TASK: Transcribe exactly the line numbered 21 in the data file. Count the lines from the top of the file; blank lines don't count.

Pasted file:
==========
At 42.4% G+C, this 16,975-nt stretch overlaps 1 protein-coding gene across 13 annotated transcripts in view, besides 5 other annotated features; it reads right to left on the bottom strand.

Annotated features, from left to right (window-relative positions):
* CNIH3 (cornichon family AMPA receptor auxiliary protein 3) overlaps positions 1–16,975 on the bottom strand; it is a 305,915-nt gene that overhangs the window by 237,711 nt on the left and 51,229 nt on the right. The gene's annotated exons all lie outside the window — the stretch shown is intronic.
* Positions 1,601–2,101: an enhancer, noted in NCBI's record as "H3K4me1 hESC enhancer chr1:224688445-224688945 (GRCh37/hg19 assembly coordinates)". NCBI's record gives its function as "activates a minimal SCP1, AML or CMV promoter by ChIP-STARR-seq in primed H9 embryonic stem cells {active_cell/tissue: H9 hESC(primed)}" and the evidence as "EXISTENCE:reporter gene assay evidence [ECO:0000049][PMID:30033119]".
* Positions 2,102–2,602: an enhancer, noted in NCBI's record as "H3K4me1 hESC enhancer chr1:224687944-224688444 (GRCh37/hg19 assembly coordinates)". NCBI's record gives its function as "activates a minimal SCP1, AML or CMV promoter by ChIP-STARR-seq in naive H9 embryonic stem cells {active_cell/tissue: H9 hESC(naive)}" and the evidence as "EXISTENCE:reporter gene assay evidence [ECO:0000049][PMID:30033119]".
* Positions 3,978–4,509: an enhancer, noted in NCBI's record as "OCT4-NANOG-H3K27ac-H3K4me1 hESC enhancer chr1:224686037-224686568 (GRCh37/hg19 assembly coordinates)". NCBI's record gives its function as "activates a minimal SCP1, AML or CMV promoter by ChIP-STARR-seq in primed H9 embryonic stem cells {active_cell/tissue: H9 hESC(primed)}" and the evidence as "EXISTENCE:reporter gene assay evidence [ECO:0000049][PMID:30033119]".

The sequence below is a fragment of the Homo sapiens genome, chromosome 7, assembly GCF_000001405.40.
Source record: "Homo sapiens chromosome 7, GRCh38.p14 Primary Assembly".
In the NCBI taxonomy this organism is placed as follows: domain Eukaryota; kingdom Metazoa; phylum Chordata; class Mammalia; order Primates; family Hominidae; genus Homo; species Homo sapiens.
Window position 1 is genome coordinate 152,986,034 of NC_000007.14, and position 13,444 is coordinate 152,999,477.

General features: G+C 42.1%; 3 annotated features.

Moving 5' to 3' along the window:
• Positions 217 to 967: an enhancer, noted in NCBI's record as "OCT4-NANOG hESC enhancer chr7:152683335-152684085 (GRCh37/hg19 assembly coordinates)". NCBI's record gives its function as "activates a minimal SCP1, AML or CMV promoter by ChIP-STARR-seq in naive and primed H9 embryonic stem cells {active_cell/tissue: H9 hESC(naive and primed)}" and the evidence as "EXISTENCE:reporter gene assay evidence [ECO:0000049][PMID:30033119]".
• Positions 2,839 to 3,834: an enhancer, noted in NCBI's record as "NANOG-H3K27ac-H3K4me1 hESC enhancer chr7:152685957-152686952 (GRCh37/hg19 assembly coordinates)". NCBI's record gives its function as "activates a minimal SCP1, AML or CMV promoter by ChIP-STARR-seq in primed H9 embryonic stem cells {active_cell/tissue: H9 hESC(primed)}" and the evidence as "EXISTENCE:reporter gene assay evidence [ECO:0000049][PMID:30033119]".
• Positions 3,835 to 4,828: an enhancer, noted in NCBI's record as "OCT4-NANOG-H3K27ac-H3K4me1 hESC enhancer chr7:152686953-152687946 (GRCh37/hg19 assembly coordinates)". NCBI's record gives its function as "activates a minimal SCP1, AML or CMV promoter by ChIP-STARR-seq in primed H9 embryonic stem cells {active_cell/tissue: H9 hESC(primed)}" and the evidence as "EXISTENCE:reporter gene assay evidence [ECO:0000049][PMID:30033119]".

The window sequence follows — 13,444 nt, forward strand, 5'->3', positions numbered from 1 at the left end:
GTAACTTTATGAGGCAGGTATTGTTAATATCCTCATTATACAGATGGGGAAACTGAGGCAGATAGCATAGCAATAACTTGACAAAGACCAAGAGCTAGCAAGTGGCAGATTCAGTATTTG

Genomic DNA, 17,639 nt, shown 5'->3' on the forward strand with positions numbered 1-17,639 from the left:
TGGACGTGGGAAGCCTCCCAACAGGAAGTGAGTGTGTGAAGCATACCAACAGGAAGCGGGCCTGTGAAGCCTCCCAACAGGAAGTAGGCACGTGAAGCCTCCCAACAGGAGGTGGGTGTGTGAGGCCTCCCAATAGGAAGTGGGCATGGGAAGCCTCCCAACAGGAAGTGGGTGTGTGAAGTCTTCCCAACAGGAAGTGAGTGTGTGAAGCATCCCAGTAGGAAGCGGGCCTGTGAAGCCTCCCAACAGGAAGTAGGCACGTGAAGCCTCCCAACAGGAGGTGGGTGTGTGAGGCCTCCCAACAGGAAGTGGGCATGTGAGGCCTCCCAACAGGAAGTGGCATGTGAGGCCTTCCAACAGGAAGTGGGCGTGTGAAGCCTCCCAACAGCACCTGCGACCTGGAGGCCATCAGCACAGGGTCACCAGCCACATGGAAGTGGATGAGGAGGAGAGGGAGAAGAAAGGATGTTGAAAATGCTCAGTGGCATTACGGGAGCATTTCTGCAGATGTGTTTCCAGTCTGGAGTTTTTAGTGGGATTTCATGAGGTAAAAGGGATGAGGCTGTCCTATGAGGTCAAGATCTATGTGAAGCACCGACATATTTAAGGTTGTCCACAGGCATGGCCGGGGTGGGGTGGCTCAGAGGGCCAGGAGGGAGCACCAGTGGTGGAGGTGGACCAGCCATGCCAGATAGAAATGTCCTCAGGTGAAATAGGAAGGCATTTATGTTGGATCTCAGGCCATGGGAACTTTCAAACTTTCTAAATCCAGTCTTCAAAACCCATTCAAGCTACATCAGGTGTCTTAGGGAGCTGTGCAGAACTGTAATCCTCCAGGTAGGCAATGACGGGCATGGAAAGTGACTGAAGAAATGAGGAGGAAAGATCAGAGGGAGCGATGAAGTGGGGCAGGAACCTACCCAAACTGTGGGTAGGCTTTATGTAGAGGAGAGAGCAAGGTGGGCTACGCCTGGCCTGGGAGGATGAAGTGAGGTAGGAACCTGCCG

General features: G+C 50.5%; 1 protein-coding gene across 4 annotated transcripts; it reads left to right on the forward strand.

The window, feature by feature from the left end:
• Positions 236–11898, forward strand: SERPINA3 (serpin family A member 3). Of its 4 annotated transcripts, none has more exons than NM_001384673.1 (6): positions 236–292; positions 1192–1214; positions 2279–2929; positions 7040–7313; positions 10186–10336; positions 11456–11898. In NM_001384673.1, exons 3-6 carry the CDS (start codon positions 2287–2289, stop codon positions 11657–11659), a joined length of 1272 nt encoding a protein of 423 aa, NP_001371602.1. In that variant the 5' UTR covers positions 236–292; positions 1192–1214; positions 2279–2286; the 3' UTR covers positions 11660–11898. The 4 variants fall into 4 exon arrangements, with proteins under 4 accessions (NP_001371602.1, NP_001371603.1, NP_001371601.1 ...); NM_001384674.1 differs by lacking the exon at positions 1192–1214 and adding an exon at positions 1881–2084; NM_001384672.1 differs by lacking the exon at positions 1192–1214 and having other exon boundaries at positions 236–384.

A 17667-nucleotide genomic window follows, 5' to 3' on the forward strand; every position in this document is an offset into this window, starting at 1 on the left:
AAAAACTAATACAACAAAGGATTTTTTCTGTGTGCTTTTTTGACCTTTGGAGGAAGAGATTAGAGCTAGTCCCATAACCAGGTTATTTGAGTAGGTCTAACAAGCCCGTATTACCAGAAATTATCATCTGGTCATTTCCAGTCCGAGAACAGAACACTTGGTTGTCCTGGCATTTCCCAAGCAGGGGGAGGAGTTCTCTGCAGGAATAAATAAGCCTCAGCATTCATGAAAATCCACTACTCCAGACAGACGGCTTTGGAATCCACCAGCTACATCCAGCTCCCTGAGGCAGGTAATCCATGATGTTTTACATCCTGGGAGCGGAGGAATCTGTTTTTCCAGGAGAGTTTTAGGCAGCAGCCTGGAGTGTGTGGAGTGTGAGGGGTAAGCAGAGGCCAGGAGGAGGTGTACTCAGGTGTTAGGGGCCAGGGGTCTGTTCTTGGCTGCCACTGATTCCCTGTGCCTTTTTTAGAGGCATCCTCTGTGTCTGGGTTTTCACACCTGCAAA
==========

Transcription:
The window, feature by feature from the left end: